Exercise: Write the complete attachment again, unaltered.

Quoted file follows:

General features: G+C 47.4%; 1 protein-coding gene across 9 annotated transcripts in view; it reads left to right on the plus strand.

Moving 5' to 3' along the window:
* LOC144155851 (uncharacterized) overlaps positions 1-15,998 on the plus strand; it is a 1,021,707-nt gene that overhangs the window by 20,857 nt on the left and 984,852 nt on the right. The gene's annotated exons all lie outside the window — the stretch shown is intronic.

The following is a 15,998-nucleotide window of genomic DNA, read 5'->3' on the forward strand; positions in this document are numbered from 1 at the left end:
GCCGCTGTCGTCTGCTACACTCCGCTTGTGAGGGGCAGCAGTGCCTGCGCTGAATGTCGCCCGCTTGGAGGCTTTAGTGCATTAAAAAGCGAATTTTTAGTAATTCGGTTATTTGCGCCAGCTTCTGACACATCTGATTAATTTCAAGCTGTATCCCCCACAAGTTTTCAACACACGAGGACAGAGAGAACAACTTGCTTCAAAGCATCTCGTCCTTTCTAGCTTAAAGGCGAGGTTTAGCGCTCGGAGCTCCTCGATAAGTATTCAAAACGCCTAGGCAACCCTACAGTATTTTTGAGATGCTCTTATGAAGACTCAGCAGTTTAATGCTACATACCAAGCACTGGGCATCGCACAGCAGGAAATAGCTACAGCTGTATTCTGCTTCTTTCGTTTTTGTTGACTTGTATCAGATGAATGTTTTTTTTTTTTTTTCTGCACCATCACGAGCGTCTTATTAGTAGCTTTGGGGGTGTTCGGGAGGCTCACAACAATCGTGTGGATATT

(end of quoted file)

General features: G+C 47.4%; 1 protein-coding gene across 9 annotated transcripts in view; it reads left to right on the plus strand.

Moving 5' to 3' along the window:
* LOC144155851 (uncharacterized) overlaps positions 1-15,998 on the plus strand; it is a 1,021,707-nt gene that overhangs the window by 20,857 nt on the left and 984,852 nt on the right. The gene's annotated exons all lie outside the window — the stretch shown is intronic.

The following is a 15,998-nucleotide window of genomic DNA, read 5'->3' on the forward strand; positions in this document are numbered from 1 at the left end:
GCCGCTGTCGTCTGCTACACTCCGCTTGTGAGGGGCAGCAGTGCCTGCGCTGAATGTCGCCCGCTTGGAGGCTTTAGTGCATTAAAAAGCGAATTTTTAGTAATTCGGTTATTTGCGCCAGCTTCTGACACATCTGATTAATTTCAAGCTGTATCCCCCACAAGTTTTCAACACACGAGGACAGAGAGAACAACTTGCTTCAAAGCATCTCGTCCTTTCTAGCTTAAAGGCGAGGTTTAGCGCTCGGAGCTCCTCGATAAGTATTCAAAACGCCTAGGCAACCCTACAGTATTTTTGAGATGCTCTTATGAAGACTCAGCAGTTTAATGCTACATACCAAGCACTGGGCATCGCACAGCAGGAAATAGCTACAGCTGTATTCTGCTTCTTTCGTTTTTGTTGACTTGTATCAGATGAATGTTTTTTTTTTTTTTTCTGCACCATCACGAGCGTCTTATTAGTAGCTTTGGGGGTGTTCGGGAGGCTCACAACAATCGTGTGGATATT